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Al Jazeera America: The Real-Life ‘Newsroom’?
September 3, 2013  | By Monique Nazareth  | 4 comments
 

Fans of HBO’s The Newsroom may remember a discussion between MacKenzie McHale and Will McAvoy, in the very first episode, about what a proper newscast could be – a discussion that might serve as a mission statement for America’s newest news network…

“We’re going to do a good news show and make it popular at the same time,” MacKenzie (Emily Mortimer) tells Will (Jeff Daniels).  “People will want the news if you give it to them with integrity. Not everybody, not even a lot of people. Five percent. And five percent more of anything is what makes a difference in this country. So we can do better.”

When Will asks his idealistic executive producer what winning looks like to her, she replies: “Reclaiming journalism as an honorable profession. A nightly newscast that informs a debate worthy of a great nation. Civility, respect and a return to what’s important. The death of bitchiness, the death of gossip and voyeurism. Speaking truth to stupid.”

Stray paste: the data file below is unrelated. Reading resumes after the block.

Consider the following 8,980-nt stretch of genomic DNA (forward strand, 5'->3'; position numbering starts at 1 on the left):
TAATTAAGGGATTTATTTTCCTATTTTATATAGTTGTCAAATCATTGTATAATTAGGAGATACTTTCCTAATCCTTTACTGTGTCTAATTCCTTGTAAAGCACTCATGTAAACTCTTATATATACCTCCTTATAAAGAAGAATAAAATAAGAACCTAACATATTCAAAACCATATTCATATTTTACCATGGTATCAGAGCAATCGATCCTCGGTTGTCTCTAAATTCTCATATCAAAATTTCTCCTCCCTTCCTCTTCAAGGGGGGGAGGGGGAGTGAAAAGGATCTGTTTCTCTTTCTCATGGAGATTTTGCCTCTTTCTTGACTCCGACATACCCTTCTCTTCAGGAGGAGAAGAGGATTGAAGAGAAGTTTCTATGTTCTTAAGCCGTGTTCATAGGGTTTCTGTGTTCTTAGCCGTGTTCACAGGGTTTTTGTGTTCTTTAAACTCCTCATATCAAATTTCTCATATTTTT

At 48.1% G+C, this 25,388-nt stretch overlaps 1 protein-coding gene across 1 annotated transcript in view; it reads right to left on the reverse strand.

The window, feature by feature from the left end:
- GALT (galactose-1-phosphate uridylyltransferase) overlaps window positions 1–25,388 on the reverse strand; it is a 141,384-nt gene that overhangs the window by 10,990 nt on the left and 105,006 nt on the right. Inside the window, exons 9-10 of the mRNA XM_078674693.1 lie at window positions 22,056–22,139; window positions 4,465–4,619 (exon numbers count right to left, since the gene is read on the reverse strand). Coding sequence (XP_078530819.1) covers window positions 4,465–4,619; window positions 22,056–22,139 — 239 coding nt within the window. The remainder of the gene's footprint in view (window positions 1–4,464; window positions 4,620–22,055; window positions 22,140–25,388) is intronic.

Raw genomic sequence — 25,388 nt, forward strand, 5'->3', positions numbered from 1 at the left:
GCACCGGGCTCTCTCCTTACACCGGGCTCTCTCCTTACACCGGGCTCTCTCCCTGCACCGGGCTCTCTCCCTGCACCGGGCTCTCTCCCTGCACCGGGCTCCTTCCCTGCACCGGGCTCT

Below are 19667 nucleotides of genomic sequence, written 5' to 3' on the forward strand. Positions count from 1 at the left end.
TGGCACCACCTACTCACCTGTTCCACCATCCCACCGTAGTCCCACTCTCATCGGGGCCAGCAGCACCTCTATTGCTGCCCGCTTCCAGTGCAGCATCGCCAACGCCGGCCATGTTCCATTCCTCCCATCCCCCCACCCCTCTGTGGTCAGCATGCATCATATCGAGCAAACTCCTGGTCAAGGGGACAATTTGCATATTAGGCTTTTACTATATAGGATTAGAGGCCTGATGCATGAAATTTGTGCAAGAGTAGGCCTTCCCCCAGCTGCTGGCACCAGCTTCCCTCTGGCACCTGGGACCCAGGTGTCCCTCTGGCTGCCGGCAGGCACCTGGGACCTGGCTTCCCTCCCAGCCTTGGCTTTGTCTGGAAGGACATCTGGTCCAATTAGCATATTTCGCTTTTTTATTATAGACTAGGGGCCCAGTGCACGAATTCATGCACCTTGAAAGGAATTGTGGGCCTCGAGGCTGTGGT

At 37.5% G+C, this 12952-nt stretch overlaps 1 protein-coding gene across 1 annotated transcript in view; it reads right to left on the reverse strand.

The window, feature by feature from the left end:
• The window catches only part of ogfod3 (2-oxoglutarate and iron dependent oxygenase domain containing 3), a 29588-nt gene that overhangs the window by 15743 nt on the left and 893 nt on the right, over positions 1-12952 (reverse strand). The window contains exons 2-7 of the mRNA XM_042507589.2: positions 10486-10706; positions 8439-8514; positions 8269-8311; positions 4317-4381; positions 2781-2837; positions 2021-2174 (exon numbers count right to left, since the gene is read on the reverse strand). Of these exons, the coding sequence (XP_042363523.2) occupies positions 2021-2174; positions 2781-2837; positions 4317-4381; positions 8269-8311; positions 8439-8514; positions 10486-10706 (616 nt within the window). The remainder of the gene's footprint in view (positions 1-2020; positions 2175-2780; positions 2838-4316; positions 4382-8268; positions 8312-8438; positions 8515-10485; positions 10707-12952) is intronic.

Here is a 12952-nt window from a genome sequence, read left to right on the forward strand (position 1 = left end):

That discussion could well describe the stated mission of Al Jazeera America (or AJAM.) AJAM’s interim chief executive, Ehab Al Shihabi, vowed the network would air “fact-based, unbiased and in-depth news.” CNN would seem to be the primary cable competition, as it already claims to have unbiased reporting compared to left-leaning MSNBC and right-leaning FOX News. However, AJAM, in its first days of operation, seems to be looking more at NPR and PBS as the models for what it is trying to achieve.

The news channel went on the air Tuesday, August 20, at 3 p.m. ET. And yes, it’s operated by the same Al Jazeera news organization that was accused by some of being anti-U.S., and sympathetic to terrorists, after September 11, especially for airing videos from Al Qaeda, including Osama Bin Laden.

Al Jazeera also was viewed suspiciously, in some quarters, for being funded and owned by the leaders of Qatar, an oil-rich Persian Gulf emirate. Though the network received praise around the world for its coverage of important stories, it was largely kept out of the U.S. cable market, managing to build an American audience mostly with its online site, Al Jazeera English. That changed earlier this year when it acquired Current TV, the channel founded by former Vice President Al Gore.